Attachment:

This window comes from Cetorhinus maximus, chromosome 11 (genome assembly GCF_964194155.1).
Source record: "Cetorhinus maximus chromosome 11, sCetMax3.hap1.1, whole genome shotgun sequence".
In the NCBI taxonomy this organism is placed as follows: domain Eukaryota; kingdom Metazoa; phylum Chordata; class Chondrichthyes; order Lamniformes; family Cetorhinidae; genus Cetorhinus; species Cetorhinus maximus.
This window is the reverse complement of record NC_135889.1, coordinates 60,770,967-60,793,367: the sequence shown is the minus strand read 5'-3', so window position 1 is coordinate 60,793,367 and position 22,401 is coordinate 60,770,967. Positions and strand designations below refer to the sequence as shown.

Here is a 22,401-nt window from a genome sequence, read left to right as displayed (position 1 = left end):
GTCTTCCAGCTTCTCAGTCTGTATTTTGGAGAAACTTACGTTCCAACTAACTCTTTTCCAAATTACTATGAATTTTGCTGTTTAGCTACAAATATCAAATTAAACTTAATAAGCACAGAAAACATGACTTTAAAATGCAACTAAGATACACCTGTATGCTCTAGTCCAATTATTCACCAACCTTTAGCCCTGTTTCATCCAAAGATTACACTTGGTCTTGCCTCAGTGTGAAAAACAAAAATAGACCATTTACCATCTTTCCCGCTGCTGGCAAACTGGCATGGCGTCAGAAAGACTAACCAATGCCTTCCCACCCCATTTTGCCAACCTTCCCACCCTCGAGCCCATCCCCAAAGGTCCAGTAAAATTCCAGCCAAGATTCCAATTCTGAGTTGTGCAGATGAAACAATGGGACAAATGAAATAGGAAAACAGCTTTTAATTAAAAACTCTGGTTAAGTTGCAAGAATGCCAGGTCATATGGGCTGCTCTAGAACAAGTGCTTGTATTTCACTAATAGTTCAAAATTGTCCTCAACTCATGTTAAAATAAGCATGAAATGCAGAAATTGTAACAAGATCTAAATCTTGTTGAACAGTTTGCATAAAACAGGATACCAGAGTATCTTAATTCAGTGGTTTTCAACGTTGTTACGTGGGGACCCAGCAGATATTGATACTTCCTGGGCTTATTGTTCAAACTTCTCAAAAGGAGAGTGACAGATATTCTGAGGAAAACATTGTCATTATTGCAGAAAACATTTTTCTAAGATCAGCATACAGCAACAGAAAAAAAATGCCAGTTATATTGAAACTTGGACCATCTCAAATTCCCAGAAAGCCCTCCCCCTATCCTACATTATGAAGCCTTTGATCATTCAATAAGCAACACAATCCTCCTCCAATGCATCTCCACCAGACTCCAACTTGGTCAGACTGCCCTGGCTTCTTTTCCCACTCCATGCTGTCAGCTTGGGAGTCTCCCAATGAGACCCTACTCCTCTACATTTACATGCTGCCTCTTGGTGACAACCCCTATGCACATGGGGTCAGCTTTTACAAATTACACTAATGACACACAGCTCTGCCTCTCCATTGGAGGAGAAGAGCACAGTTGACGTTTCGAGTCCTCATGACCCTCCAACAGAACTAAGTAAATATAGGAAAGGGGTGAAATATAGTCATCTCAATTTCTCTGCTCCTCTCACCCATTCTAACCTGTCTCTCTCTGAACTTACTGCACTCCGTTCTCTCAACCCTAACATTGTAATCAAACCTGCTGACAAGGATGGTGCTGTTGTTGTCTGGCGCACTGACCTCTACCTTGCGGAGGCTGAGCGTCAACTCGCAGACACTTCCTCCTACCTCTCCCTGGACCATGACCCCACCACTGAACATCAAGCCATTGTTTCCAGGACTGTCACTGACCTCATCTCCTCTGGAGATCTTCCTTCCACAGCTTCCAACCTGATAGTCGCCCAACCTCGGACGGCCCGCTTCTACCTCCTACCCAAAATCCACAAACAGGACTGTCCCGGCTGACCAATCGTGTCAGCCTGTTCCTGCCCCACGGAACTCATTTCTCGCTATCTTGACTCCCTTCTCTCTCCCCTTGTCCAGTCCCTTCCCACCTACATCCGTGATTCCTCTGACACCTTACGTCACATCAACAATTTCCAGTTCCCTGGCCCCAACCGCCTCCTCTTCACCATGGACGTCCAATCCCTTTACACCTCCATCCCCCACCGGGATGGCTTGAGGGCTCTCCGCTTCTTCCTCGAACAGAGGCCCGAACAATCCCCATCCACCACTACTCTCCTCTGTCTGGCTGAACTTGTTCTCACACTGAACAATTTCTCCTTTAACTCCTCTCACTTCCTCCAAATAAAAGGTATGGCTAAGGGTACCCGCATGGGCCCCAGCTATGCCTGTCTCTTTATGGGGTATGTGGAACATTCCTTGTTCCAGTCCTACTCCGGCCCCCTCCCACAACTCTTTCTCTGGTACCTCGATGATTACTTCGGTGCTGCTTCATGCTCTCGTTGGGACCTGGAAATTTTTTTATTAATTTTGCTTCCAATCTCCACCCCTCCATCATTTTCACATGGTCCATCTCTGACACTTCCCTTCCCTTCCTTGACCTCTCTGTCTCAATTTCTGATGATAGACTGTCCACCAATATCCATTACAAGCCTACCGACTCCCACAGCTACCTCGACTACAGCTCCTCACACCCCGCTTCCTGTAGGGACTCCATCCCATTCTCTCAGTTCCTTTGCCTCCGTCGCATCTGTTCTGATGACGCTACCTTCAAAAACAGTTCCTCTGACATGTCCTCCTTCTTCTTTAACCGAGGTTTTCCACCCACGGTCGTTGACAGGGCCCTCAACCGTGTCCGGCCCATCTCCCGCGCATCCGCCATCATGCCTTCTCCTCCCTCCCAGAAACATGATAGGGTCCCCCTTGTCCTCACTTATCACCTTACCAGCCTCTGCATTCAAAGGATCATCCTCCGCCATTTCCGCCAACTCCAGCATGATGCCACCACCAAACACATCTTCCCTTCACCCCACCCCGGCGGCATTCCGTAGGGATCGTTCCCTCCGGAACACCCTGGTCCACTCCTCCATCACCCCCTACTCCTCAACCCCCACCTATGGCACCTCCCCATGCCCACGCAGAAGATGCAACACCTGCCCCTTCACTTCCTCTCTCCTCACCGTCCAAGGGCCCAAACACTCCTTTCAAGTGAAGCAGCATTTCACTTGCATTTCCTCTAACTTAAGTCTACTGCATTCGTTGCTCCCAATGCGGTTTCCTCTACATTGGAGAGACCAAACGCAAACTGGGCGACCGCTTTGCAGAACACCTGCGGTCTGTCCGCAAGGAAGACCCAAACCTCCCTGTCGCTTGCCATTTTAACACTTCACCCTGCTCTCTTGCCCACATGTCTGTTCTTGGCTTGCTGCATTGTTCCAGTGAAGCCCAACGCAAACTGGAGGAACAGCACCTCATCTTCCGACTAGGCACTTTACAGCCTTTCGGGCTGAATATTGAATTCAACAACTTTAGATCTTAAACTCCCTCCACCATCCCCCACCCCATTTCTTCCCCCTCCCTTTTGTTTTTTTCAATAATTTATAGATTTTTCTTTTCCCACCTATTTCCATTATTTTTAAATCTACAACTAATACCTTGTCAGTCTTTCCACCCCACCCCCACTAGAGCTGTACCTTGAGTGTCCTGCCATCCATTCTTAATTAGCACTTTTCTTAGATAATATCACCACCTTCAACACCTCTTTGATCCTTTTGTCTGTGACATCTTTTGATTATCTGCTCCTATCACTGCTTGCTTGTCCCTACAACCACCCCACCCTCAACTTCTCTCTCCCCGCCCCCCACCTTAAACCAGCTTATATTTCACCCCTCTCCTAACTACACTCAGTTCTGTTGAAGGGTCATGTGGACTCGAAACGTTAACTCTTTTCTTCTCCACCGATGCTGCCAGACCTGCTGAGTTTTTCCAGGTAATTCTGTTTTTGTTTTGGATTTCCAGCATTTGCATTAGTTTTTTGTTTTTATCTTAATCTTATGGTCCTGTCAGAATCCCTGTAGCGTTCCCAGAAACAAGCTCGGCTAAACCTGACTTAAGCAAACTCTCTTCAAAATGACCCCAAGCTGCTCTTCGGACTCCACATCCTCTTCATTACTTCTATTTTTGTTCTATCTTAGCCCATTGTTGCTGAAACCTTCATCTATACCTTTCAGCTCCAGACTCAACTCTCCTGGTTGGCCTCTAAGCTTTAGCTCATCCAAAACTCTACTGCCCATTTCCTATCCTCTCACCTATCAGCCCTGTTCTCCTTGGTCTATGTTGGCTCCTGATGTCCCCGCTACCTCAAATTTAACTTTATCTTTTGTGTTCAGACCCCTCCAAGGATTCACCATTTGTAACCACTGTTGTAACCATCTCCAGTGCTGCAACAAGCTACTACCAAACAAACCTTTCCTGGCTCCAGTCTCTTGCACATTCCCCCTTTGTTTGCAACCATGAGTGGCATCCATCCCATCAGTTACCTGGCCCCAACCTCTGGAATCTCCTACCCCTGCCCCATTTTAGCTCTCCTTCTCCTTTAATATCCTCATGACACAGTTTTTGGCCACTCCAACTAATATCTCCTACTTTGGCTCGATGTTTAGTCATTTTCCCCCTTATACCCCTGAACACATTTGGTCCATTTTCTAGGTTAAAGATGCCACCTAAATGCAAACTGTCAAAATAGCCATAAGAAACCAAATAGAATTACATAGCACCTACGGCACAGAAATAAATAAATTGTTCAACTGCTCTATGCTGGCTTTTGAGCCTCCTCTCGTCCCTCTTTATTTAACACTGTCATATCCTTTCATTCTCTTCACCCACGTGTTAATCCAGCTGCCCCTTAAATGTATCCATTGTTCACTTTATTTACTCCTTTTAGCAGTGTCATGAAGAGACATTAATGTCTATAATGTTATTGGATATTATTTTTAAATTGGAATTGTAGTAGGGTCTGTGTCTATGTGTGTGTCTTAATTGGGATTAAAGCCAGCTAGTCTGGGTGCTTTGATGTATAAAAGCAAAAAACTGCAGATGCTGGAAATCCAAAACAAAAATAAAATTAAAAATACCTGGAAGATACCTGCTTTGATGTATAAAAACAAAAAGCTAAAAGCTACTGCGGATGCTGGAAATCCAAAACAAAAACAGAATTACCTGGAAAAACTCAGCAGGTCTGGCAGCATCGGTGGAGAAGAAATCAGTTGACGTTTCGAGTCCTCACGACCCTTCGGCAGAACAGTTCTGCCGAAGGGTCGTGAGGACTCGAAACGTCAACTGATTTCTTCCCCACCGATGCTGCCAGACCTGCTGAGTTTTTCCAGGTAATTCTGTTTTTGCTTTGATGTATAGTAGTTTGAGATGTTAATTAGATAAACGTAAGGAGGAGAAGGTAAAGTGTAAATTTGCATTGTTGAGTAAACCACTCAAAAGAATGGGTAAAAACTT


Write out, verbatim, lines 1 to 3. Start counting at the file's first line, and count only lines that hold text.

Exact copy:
This window comes from Cetorhinus maximus, chromosome 11 (genome assembly GCF_964194155.1).
Source record: "Cetorhinus maximus chromosome 11, sCetMax3.hap1.1, whole genome shotgun sequence".
In the NCBI taxonomy this organism is placed as follows: domain Eukaryota; kingdom Metazoa; phylum Chordata; class Chondrichthyes; order Lamniformes; family Cetorhinidae; genus Cetorhinus; species Cetorhinus maximus.